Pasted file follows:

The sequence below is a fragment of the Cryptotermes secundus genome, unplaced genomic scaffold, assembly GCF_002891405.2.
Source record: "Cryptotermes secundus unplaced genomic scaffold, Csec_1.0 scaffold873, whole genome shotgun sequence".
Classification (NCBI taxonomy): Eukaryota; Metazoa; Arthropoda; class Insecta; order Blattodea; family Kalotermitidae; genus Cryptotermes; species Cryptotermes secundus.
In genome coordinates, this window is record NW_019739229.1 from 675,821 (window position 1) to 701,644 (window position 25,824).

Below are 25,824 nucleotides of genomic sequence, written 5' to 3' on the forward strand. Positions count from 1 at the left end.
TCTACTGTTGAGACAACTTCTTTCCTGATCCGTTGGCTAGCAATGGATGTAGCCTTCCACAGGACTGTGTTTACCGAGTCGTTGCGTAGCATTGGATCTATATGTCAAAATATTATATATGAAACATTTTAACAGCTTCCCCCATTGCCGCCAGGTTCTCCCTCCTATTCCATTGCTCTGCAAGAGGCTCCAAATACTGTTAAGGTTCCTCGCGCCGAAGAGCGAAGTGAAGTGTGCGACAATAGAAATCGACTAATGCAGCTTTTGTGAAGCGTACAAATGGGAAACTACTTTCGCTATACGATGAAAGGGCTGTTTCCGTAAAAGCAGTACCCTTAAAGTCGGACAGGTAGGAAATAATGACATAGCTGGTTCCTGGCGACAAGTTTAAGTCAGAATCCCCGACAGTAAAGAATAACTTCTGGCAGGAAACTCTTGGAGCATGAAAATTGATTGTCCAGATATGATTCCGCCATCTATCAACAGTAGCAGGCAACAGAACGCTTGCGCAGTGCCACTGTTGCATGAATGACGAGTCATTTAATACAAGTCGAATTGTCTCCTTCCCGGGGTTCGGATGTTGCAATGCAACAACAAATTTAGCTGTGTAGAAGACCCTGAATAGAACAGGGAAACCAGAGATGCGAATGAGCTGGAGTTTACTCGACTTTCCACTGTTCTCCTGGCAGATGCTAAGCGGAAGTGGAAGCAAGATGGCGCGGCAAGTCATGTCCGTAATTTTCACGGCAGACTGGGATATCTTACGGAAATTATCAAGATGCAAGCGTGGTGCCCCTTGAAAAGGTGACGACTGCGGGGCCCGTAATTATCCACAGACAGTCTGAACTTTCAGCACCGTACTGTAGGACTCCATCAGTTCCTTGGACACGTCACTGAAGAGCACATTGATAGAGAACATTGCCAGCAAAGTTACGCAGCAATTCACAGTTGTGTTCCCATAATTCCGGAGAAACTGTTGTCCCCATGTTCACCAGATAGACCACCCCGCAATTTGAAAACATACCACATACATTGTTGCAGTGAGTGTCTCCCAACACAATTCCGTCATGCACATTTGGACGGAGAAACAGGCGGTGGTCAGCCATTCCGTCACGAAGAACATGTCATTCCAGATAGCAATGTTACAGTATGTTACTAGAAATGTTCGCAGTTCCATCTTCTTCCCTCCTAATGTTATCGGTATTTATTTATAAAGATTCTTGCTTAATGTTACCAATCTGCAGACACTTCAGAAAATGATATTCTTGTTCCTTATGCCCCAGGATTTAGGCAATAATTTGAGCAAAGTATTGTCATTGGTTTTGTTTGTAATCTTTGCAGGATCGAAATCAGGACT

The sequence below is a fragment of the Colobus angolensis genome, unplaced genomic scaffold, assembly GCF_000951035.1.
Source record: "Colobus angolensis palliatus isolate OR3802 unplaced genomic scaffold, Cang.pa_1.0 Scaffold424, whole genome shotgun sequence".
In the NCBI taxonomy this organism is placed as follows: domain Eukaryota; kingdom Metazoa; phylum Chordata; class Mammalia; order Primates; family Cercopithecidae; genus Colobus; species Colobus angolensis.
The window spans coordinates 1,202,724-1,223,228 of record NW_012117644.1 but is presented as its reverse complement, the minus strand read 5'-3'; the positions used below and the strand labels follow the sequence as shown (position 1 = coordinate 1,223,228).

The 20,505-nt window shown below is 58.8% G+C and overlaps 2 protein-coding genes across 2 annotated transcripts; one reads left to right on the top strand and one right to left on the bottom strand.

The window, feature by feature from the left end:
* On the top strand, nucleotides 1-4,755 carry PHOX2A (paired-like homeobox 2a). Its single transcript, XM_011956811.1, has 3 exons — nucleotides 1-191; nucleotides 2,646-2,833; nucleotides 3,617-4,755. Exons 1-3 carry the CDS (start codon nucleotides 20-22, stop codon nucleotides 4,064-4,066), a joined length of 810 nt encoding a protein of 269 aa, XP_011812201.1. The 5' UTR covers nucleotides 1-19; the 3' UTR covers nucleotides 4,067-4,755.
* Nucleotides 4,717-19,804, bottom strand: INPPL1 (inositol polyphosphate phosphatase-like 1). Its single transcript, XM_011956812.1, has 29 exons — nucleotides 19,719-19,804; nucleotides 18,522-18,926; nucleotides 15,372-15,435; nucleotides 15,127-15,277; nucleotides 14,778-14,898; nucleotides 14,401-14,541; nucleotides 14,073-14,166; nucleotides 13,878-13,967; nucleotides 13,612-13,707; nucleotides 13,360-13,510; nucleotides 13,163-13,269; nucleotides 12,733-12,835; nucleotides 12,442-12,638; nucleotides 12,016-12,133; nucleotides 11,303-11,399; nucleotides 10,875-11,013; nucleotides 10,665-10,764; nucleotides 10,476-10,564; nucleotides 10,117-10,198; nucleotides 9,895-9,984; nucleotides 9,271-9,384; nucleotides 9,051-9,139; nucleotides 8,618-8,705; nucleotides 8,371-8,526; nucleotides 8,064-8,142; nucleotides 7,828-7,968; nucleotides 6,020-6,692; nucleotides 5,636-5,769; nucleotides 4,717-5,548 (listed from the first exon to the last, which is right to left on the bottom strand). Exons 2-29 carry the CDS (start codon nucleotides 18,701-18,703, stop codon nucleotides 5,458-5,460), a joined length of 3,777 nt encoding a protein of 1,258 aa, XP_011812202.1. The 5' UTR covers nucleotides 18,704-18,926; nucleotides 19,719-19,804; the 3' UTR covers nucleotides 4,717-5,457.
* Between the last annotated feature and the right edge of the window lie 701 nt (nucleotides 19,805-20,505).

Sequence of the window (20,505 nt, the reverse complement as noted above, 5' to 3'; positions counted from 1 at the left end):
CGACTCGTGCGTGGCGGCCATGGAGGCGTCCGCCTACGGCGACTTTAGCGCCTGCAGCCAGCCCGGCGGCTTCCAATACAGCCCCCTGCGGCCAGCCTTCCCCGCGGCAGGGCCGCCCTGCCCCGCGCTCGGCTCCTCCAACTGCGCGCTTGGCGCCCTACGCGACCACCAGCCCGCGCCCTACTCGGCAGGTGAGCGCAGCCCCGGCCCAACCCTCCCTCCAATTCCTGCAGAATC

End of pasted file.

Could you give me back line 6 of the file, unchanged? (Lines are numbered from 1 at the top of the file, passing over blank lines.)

TCTACTGTTGAGACAACTTCTTTCCTGATCCGTTGGCTAGCAATGGATGTAGCCTTCCACAGGACTGTGTTTACCGAGTCGTTGCGTAGCATTGGATCTATATGTCAAAATATTATATATGAAACATTTTAACAGCTTCCCCCATTGCCGCCAGGTTCTCCCTCCTATTCCATTGCTCTGCAAGAGGCTCCAAATACTGTTAAGGTTCCTCGCGCCGAAGAGCGAAGTGAAGTGTGCGACAATAGAAATCGACTAATGCAGCTTTTGTGAAGCGTACAAATGGGAAACTACTTTCGCTATACGATGAAAGGGCTGTTTCCGTAAAAGCAGTACCCTTAAAGTCGGACAGGTAGGAAATAATGACATAGCTGGTTCCTGGCGACAAGTTTAAGTCAGAATCCCCGACAGTAAAGAATAACTTCTGGCAGGAAACTCTTGGAGCATGAAAATTGATTGTCCAGATATGATTCCGCCATCTATCAACAGTAGCAGGCAACAGAACGCTTGCGCAGTGCCACTGTTGCATGAATGACGAGTCATTTAATACAAGTCGAATTGTCTCCTTCCCGGGGTTCGGATGTTGCAATGCAACAACAAATTTAGCTGTGTAGAAGACCCTGAATAGAACAGGGAAACCAGAGATGCGAATGAGCTGGAGTTTACTCGACTTTCCACTGTTCTCCTGGCAGATGCTAAGCGGAAGTGGAAGCAAGATGGCGCGGCAAGTCATGTCCGTAATTTTCACGGCAGACTGGGATATCTTACGGAAATTATCAAGATGCAAGCGTGGTGCCCCTTGAAAAGGTGACGACTGCGGGGCCCGTAATTATCCACAGACAGTCTGAACTTTCAGCACCGTACTGTAGGACTCCATCAGTTCCTTGGACACGTCACTGAAGAGCACATTGATAGAGAACATTGCCAGCAAAGTTACGCAGCAATTCACAGTTGTGTTCCCATAATTCCGGAGAAACTGTTGTCCCCATGTTCACCAGATAGACCACCCCGCAATTTGAAAACATACCACATACATTGTTGCAGTGAGTGTCTCCCAACACAATTCCGTCATGCACATTTGGACGGAGAAACAGGCGGTGGTCAGCCATTCCGTCACGAAGAACATGTCATTCCAGATAGCAATGTTACAGTATGTTACTAGAAATGTTCGCAGTTCCATCTTCTTCCCTCCTAATGTTATCGGTATTTATTTATAAAGATTCTTGCTTAATGTTACCAATCTGCAGACACTTCAGAAAATGATATTCTTGTTCCTTATGCCCCAGGATTTAGGCAATAATTTGAGCAAAGTATTGTCATTGGTTTTGTTTGTAATCTTTGCAGGATCGAAATCAGGACT